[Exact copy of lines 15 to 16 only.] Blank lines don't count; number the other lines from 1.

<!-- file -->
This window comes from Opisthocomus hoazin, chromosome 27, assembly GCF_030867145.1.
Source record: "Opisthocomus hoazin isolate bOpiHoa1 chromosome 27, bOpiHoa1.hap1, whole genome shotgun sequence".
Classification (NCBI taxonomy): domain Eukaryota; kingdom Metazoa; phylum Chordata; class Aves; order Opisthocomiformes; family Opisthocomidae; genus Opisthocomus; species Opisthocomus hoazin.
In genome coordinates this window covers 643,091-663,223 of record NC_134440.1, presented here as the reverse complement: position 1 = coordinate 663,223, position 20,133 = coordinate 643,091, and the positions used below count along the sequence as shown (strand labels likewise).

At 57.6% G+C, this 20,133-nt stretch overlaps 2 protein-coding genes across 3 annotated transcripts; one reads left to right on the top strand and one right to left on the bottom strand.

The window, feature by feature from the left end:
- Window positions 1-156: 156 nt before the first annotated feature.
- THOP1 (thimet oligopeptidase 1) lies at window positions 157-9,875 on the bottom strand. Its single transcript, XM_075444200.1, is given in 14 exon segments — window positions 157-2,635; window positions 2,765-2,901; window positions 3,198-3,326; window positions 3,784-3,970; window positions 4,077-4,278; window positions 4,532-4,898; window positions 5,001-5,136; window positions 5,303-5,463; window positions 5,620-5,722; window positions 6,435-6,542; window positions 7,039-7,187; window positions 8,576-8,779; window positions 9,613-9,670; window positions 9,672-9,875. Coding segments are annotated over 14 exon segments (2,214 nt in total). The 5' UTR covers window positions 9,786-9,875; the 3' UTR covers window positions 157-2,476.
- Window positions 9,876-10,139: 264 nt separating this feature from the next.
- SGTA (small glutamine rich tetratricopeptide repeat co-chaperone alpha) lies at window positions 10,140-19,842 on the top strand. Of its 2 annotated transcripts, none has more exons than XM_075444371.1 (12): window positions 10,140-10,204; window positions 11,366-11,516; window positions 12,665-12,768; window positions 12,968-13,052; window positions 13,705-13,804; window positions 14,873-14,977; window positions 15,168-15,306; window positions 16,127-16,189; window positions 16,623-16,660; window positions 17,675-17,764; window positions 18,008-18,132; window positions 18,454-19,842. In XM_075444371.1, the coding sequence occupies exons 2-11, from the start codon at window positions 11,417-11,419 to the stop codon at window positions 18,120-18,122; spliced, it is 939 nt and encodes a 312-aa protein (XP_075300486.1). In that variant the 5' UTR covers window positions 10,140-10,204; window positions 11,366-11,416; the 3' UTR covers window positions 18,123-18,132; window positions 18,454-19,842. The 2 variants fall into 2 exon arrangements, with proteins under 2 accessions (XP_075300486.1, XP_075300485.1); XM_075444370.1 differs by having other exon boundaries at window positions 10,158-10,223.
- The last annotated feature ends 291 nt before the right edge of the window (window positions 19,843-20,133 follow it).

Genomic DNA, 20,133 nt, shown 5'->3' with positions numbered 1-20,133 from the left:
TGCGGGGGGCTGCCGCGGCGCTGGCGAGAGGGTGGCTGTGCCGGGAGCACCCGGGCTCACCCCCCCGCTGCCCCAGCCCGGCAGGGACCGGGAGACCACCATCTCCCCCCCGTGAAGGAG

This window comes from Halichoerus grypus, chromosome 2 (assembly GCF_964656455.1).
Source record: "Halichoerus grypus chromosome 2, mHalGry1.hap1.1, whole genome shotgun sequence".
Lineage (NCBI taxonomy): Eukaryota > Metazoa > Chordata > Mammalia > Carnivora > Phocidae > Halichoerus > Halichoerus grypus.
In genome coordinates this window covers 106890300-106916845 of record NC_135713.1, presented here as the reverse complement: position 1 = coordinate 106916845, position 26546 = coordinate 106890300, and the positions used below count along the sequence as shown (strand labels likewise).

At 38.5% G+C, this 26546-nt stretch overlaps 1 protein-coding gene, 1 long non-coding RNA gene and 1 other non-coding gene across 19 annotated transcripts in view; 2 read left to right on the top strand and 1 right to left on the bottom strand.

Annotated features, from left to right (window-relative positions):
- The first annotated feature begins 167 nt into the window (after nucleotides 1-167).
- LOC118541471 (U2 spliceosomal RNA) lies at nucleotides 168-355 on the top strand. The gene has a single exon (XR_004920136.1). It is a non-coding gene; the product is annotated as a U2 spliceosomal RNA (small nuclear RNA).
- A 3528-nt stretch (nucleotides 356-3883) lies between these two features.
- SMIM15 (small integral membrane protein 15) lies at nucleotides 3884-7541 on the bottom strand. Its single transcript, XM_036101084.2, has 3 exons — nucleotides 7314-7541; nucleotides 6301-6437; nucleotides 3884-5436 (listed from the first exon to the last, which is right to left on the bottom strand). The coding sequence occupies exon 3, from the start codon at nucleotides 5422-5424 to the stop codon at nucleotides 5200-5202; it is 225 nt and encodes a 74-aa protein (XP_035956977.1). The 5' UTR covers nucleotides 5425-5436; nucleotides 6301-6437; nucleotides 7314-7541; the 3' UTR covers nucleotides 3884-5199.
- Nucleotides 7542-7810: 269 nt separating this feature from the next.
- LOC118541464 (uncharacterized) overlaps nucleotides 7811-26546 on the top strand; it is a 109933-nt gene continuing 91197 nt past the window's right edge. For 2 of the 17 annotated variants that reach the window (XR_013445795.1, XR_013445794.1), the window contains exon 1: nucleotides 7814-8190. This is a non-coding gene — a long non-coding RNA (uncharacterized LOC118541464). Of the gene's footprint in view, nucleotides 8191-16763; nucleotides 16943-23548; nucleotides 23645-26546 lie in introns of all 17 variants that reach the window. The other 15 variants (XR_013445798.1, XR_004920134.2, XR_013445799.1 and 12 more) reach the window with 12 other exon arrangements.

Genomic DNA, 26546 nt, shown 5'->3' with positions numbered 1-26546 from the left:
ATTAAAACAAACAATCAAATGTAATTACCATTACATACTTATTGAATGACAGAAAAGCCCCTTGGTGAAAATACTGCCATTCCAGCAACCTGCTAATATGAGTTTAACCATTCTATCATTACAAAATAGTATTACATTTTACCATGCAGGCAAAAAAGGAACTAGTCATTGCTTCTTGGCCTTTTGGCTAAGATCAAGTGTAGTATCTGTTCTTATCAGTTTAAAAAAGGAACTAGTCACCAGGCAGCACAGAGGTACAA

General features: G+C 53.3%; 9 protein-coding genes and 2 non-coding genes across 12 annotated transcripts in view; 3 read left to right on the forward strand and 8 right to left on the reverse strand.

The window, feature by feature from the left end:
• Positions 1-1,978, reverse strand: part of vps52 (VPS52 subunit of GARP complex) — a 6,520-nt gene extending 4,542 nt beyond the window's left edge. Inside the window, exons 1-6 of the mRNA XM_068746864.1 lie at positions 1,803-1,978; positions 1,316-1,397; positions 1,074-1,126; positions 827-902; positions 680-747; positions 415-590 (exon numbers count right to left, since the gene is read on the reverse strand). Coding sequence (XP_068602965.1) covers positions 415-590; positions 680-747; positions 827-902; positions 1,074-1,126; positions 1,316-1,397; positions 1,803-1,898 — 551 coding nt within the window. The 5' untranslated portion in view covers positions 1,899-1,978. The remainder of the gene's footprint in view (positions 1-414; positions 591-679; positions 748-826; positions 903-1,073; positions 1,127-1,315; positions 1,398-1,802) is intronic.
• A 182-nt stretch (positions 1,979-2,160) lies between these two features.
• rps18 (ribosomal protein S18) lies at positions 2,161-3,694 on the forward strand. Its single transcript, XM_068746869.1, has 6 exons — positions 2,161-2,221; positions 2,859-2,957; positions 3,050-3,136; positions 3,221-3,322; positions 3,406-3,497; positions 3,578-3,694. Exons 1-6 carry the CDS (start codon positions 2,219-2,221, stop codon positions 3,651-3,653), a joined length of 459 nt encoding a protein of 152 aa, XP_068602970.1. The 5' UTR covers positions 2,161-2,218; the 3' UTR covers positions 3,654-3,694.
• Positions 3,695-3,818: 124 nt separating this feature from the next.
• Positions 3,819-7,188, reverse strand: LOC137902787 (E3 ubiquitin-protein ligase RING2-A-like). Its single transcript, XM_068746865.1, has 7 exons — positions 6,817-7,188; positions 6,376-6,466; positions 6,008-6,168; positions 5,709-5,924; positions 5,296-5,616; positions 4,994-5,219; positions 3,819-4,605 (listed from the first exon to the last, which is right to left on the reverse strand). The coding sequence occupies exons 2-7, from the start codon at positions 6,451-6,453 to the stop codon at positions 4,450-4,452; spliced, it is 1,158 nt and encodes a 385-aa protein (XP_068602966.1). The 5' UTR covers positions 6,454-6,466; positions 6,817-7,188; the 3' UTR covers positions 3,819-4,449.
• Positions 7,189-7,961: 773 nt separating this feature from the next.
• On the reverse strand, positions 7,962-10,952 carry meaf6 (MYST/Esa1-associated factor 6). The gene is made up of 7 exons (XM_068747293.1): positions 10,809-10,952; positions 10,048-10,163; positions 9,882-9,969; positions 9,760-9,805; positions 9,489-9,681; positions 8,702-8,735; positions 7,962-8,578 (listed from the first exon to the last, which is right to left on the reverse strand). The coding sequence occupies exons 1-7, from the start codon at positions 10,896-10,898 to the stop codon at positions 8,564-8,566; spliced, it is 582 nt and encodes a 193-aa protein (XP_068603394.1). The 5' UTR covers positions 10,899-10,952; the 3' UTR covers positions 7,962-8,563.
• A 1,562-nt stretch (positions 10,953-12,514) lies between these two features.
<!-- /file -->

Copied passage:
Source record: "Halichoerus grypus chromosome 2, mHalGry1.hap1.1, whole genome shotgun sequence".
Lineage (NCBI taxonomy): Eukaryota > Metazoa > Chordata > Mammalia > Carnivora > Phocidae > Halichoerus > Halichoerus grypus.